WPMG Consulting

Solving Workforce problems since 1989

Taxes, Taxes, Taxes

Sep 18, 2012 | 1 comment

by Melvin Collins, Jr

Have you ever received your paycheck at the end of a grueling work period and you take a peek at your earnings and you just want to ask, “Who is this guy FICA and why is he taking my money?”

We are going to take a look at a typical paycheck and go over each section to see where our money is going every payday. Many people have been receiving paychecks all of their adult life, but, you would be amazed at how many people don’t even pay attention to their pay stub. Sometimes, they don’t even keep their pay stub. Do you? Well, you should (for income tax purposes).

A paycheck consists of two parts: the paycheck part and the paycheck stub part. The paycheck part, of course, as you know, is what you take to the bank and deposit into your account to use for your daily living expenses. The paycheck stub part will include a breakdown of your earnings and deductions for a pay period to illustrate how your employer has arrived at your net pay. It will have a list of everything you earned and everything they are taking out of your paycheck. It will also contain your personal information such as: your name, your address, your Social Security Number, your sick leave, vacation time, and perhaps even your date of birth, as well as your gross pay, your net pay and your deductions.

Let’s take those one at a time, okay? Aside from the personal information, oh by the way, with a word about your personal information, make sure that it is CORRECT. That’s right, sometimes the Payroll Department may have misinformation on you, particularly and most important your Social Security Number. Also make sure they have your correct contact information — mailing address, telephone number, etc. Now, back to Gross Pay. Here we go…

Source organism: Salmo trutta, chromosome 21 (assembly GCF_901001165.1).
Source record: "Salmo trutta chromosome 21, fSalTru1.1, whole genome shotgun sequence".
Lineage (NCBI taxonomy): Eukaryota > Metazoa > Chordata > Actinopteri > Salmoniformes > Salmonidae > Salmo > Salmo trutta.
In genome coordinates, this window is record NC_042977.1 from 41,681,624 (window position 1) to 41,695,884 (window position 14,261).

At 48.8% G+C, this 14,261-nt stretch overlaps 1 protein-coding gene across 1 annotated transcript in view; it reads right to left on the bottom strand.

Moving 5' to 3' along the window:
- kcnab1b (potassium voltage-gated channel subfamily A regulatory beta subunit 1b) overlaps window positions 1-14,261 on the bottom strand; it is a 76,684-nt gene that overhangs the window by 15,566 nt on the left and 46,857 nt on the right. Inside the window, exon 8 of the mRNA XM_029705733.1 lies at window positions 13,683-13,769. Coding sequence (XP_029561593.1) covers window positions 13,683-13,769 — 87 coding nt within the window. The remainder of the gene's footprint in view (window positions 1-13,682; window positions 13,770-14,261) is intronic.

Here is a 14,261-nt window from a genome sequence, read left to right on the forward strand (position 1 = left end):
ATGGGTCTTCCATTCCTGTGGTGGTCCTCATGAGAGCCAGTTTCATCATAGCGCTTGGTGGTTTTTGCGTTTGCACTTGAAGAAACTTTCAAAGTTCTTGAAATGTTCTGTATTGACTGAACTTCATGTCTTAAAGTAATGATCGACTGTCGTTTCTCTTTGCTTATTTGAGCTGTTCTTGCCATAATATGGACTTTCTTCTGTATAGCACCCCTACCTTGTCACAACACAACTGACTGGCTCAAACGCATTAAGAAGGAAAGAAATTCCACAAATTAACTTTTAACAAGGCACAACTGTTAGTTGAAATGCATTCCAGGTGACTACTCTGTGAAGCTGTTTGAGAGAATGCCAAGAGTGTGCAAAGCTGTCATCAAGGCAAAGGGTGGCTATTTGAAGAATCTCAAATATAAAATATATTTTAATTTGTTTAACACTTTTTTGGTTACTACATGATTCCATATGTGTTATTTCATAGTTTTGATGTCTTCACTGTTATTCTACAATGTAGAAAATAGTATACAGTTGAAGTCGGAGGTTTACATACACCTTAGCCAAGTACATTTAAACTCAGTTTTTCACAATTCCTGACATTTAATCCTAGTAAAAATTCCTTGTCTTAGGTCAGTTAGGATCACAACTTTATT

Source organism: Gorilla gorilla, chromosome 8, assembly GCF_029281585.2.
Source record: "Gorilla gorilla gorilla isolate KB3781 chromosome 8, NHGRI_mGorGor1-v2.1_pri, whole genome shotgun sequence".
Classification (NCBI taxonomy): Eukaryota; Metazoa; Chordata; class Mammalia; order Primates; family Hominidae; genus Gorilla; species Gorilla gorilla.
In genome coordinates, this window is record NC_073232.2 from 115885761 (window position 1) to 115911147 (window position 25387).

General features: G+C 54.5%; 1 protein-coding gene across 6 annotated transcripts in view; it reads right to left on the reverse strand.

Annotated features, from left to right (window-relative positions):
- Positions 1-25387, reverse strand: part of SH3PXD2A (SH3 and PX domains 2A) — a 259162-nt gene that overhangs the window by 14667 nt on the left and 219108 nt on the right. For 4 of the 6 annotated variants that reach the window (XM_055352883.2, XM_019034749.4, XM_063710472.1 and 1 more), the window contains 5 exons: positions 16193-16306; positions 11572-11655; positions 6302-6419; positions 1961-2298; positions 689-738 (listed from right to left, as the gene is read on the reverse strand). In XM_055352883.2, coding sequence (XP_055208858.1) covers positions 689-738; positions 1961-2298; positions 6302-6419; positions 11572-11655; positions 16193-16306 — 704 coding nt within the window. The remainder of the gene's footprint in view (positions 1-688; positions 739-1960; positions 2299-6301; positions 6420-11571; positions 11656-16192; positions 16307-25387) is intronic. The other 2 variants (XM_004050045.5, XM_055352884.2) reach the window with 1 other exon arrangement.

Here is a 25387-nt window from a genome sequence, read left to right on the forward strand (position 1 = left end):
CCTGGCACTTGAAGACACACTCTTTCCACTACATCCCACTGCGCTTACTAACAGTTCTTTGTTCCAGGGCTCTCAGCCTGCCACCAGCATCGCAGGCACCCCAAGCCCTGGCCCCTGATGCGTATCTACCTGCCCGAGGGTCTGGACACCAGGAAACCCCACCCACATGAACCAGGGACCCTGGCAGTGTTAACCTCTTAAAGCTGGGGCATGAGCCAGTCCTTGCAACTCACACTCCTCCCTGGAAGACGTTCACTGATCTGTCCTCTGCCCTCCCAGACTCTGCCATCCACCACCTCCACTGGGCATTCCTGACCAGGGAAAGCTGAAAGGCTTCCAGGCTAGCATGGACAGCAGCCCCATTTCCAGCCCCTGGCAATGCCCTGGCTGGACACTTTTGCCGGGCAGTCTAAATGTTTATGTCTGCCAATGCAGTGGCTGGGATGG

Your Gross Pay — Your gross pay is the total amount of money that you earned during a certain pay period, be it weekly, hourly, monthly or semi-monthly.

Net Pay — Your net pay is the amount of money that is left after all your deductions have been taken out of your paycheck.

Deductions — The deductions contain a whole other slew of information. It is a breakdown of everything that you pay for out of your paycheck. This will include regular and required taxes, medical benefits or your portion of medical benefits, retirement funds, savings funds, charitable contributions, etc. Let’s take a closer look at the breakdown of these deductions.

>Federal Withholding Tax: This is the amount of money that is calculated by law as your share of taxes paid. This amount will depend on the information you submitted on your W-4 when you were hired such as marital status and number of dependents as well as any other instruction you have given with regard to additional withholding amounts PLUS the amount of money that you earned.

>State Withholding Tax: This tax is an amount that is calculated depending on, your what? yes, that’s right — your gross pay. This amount is deducted from your paycheck to assist in funding governmental agencies within the state. We, here in Texas, do not pay state taxes because Texas is a tax-free state along with Florida, Alaska, Nevada, Washington, South Dakota, Wyoming, Tennessee and New Hampshire. Beware of this state tax if you are an individual who lives in a tax state and work in a tax-free state because even though your employer does not deduct state taxes from your paycheck because you work in Texas, your tax home state is still going to be looking at you to pay your state taxes (if you live in any state other than the few mentioned above).

>FICA: Here is the guy you don’t know and you want to know why he is taking all your money. Well, we are getting ready to find out. FICA stands for Federal Insurance Contribution Act. This tax includes two separate taxes — Social Security and Medicare. These two items may be combined on your paycheck as one deduction; however, in most instances, it is itemized separately. Let’s look at them separately.

~Social Security: This is considered the nation’s retirement program. This tax is taken from your paycheck every pay period to assist in providing retirement income for the elderly and it pays disability benefits to those in need. These taxes are calculated at a percentage rate. In 2011, this percentage was lowered from 6.2 percent to 4.2 percent. The annual wage limit remains at $16,800 of your salary for the year. Once that amount is earned, the employer will stop the withholding tax and will resume it when the new year begins.